Bounce helps students find mission field at home

Students from First Baptist Church in Plano clear weeds and build a new fence outside of a local woman’s house. (Photo courtesy of Texas Baptists)

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Pam Shaw marveled as she watched a group of students from First Baptist Church in Plano build a fence for her backyard.

“It’s amazing how many people are willing to come out and do something like this,” she said. “Sometimes we think people don’t do things like this anymore, but they do. This bunch did.”

The Plano volunteers were among 264 students and leaders from eight Texas Baptist churches who participated in the Bounce Back Home Day of Service on June 27.

The COVID-19 pandemic led to the cancellation of many mission trips because of travel restrictions, safety concerns and global uncertainty.

For David Scott, director of Texas Baptists’ Bounce Student Disaster Recovery program, the cancellations did not mark the end of a summer of missions and service. Rather, the change in plans offered a chance to challenge students to be creative and find missions opportunities in their own communities.

Bounce Back Home Day of Service offered students the opportunity to serve without the risk of travel. It also taught them missional living can happen in their own neighborhoods, not just in faraway places, Scott noted.

“We get excited about going to different places and serving there, but there’s so much to do at home too,” Scott said. “Even though this was not what we initially planned, we still made an effort to encourage kids and youth groups to be on mission in their communities. And that’s a big deal.”

Serving two neighboring senior adult women

The 34 students from First Baptist in Plano and their leaders served two senior adult women who live across the street from each other. Each lives alone, and both of their backyards had become overgrown and unsafe.

The students set to work pulling weeds, cutting tree branches, putting in pavers and clearing debris. At Shaw’s house, the students also built a new fence gate, since the old one had deteriorated.

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Ian McGee, a junior, said he participated in Bounce Back Home because he had been involved with Bounce before and saw the importance of serving others. The pandemic brought normal life to a halt, and many of the students had few opportunities to serve or engage with others. The day of service gave them a valuable opportunity to add meaning to their summer vacations.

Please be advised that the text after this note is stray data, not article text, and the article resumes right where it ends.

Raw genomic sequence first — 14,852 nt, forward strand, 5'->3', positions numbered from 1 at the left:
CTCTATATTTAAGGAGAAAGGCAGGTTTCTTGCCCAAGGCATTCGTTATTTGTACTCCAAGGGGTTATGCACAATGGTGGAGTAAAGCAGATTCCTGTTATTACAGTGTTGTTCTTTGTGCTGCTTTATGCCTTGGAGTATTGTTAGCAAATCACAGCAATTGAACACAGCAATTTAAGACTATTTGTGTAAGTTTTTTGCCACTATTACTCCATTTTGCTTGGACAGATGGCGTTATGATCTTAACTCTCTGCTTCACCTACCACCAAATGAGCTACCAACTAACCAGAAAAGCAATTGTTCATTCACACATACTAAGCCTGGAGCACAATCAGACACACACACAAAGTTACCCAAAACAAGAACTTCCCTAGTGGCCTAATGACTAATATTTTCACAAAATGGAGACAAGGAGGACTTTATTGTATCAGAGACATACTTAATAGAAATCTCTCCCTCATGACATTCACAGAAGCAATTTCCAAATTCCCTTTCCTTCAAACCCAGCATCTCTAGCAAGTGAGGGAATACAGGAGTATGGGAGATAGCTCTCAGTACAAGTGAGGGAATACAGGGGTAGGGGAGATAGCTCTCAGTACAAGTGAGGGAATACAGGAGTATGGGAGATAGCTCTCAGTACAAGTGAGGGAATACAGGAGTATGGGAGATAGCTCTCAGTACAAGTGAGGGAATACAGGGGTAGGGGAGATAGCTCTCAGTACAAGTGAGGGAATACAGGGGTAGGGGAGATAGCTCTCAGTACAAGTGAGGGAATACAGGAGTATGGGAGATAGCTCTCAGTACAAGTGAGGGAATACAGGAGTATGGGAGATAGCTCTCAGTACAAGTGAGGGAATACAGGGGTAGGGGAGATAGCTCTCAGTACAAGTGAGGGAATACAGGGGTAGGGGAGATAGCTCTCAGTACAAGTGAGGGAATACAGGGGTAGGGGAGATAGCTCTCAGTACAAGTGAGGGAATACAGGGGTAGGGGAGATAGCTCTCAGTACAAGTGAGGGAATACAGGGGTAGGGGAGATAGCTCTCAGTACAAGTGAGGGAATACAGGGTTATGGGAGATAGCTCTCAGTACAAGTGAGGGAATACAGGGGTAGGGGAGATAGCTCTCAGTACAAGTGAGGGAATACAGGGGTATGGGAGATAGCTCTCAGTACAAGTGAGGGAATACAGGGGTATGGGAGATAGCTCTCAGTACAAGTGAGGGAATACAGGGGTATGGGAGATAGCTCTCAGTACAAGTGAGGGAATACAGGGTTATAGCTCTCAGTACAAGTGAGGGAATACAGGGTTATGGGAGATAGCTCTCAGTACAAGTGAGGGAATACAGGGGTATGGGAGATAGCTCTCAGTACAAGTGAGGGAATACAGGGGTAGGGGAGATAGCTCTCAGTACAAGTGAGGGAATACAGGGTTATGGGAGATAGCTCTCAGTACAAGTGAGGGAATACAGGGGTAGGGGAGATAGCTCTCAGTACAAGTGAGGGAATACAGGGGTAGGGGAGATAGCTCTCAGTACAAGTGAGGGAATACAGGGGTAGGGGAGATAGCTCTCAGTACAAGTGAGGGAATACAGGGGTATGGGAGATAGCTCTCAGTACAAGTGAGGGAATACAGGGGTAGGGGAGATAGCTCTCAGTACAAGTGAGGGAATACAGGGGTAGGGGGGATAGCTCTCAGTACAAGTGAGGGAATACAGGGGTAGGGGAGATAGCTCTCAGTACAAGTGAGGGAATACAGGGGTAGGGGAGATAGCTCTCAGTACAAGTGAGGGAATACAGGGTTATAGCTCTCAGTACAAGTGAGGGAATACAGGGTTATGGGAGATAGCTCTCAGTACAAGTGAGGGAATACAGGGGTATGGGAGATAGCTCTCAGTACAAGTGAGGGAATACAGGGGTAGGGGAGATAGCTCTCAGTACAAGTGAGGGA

“You don’t want to be sitting at home doing nothing when there are people out there who need help,” McGee said.

Removing debris, meeting needs

East of San Antonio, First Baptist Church of La Vernia split its team of 27 students and leaders into two worksites. One group served a local food pantry, creating food kits that could be distributed quickly and hygienically.

The other group worked at the home of a recently widowed woman. Her late husband was—in her words—“a hoarder,” and clutter covered almost every inch of their 2.5-acre lot.

Students from First Baptist Church in La Vernia remove debris from a local woman’s house. (Photo courtesy of Texas Baptists)

Jonathan VanBruggen, student ministry pastor at First Baptist in La Vernia, explained his student group originally planned to serve in Houston. However, when they realized that was not feasible, VanBruggen adapted to find needs to meet in their own city.

Since the students would work one day instead of a whole week, he wanted to maximize their impact. He rented dumpsters, and church members brought their tractors to the house to help clean large items off the woman’s property.

“This was our big program for the summer. We normally do a mission trip with Bounce each year, because we believe in the mission of Bounce, reflecting Christ in our community and making disciples,” VanBruggen explained.

Worshipping and working together

In the evening, the students participated in the Bounce livestream worship service. Even though the students were tired from a long day of service, it was still meaningful to gather together and worship, VanBruggen said.

When a group gathers together, they can make a huge difference for those around them, he added.

“Yes, it was some sweat work for us, but it really wasn’t that big,” VanBruggen said. “But it was a huge blessing for the homeowner. I wanted this day to be as much of a blessing as possible.”

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